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Re: Long Ago Post on Converting Books to Adventures  more options
 
Author:   phillips
Email: phillips@nccu.edu.tw
Date: 1998/11/22
Forums: rec.games.frp.misc
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In article <732jg3$hib$1@nnrp1.dejanews.com>,
  joshualevy@geocities.com wrote:

> Sometime in the early 1990s, I wrote an essay on how to convert
> a book into a role playing adventure or setting.  I posted it
> to rec.games.frp.misc.  Or maybe rec.games.frp, it was so long
> ago, I'm not sure if there was a hierarchy back then.  Anyway,
> I thought it was a very good post, but in the years since then,
> I've lost it.  (bummer!)  I seem to have posted it before
> DejaNews started keeping a record of very newsgroup posting,
> so I can not find it there.

You're right, it's a really good article.  I've used it as a reading
assignment in my university level RPG class and as a nice introduction to
adaptation work.

I've attatched it here.

Peace,
Brian David Phillips, Ph.D.
phillips@nccu.edu.tw
http://phillips.personal.nccu.edu.tw/

=====================================>

CONVERTING BOOKS TO RPG WORLDS
Joshua Levy
 Newsgroups: rec.games.frp.misc
From: joshua@homespace.mtview.ca.us (Joshua Levy)
Subject: Converting books to RPG worlds
Reply-To: joshua@veritas.com
Date: Fri, 30 Jul 1993 01:11:17 GMT



This is an alpha release of a pseudo FAQ on how to covert a book into a RPG
world.  It is based on a posting I made made about 7 months ago.  Please email
all suggestioins for improvements to me (joshua@veritas.com), so I can
encorporate them.  I'm hoping to extend it to movies, and other sources,
eventually.


INTRODUCTION

This posting describes how to take a book and "convert" it into a gaming
world.


Contents:

    Goals
    Choosing The Book
    General Methods
    Tips
    Thanks


GOALS

I've translated a few books to roleplaying, with mixed success.  The major
problem is setting the atmosphere for people that haven't read the book.
You'll need to be a good storyteller to pull that off. While doing that, you
have to impart enough information that the characters would know, without
overloading them.  This is a fine balance.  [SO]

I usually am not too concerned about getting the exact details of people,
places, or things into the game, as long as I get the general feel of the
world and the kind of adventures that take place there.  For example, if I
were to run a game in Middle-Earth, I could care less whether the Shire had a
pond nearby called Gladwin Pool.  The books don't say so, but it's a nice
detail and it saves me a lot of time trying to find out what is exactly
around the Shire.


Anyway, to summarize again, I think that as long as you get the atmosphere of
your game similar to that of the book, you'll be happy, and your players will
probably be even moreso. [PC]


CHOOSING THE BOOK

The first step is to determine if the book you want to use as the basis of
your world is suitable.

The problem is, there are some books which simply do not translate well into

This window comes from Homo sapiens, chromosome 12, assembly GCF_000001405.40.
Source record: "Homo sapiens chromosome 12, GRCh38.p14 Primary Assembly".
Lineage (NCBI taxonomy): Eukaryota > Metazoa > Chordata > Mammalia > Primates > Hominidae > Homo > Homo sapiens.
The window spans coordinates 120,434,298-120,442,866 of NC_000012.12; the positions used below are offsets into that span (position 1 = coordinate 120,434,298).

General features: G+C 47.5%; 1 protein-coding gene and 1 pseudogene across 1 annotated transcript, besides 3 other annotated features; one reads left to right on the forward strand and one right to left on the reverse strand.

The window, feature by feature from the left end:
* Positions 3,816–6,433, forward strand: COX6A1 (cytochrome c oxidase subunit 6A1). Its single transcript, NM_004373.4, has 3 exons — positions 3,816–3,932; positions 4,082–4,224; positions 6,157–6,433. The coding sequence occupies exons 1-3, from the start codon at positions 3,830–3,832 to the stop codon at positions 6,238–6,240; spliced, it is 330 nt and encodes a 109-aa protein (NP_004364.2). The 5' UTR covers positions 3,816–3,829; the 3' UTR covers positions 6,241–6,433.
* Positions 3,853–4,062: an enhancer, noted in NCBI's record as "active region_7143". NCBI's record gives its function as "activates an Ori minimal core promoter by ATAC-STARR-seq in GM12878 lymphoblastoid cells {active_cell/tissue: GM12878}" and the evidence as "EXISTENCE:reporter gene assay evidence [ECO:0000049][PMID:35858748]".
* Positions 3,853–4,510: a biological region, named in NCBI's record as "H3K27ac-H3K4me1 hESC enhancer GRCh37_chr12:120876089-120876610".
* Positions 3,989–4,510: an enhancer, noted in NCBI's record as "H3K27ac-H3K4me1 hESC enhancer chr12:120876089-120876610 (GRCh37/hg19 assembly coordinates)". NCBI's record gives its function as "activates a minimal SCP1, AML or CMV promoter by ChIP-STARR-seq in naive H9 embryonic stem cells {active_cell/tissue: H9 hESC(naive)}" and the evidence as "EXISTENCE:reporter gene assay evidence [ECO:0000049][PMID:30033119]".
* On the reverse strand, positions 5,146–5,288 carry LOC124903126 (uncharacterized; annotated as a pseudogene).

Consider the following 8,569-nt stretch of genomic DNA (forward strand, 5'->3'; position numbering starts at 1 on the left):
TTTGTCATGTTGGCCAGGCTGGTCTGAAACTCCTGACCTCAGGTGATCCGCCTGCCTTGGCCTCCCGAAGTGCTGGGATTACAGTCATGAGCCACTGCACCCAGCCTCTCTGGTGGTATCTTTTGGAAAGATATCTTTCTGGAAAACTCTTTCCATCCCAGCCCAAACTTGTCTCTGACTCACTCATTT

the mechanics of certain games.  Can you really imagine playing an Amber-style
campaign with AD&D or GURPS rules?  I can't.  Or for that matter, playing in
any other setting with the Amber rules?  I think not. [JN]

GENERAL METHODS

This section contains two different methods of converting a book into a gaming
world.

Method 1:

This is the method of [JL]; it is setting oriented.

While reading the book, I keep track of at least three lists of page numbers:

    Cool Quotes: which will be used to set the mood.

    Backgrounder: people, organizations, equipment, and places in the 	world.


    Words: any world-specific words or terms.

(In the future, I may seperate the background page numbers into one set for
people, one set for organizations, etc. instead of mixing all those page
numbers together.)  I also mark on the page, with a line in the margin, the
exact sentaces or paragraphs which are important, since I want them to be easy
to find. Obviously, you must own the book to do this.  If there are important
aspects of a world, then page numbers which refer to them should be also be
kept, in a seperate list.  For example, in a fantasy world, the magic system
would be very important, and should be tracked seperately.  The same would be
true of the computer net in a cyberpunk world.

Then I write up the and introduction to the world, for the players. This intro
used the quotes I collected before, and other information to try to give the
players a feel for the world.

Next I'll write up the rule changes and modifications that will apply when
I'm running in this world.  Some of these will be discussed with the players
in their intro, but some will not.  Hopefully, you will not need to change
the basic skill or tasking model of your favorite rule system.	But, you
might need to add skills or change other rules. Character generation is often
deaply intertwined with the gaming world, so if you have a different world,
you will often need to change the character generation process.

Finally, I reread the book, with all my paperwork handy, looking for
contradictions and omitions.

The summary of this method is:

    A. Read the book, recording page numbers.

    B. Write up a world intro (for the players).

    C. Write up the rules modifications (for the game master).

    D. Translate the things found in step (A) into the game system.

    E. Reread the book, checking for contradictions and omitions.

Method 2:

This is the method of [JN]; it is more plot oriented.

At any rate, I'd start by reading the book or books at least twice after I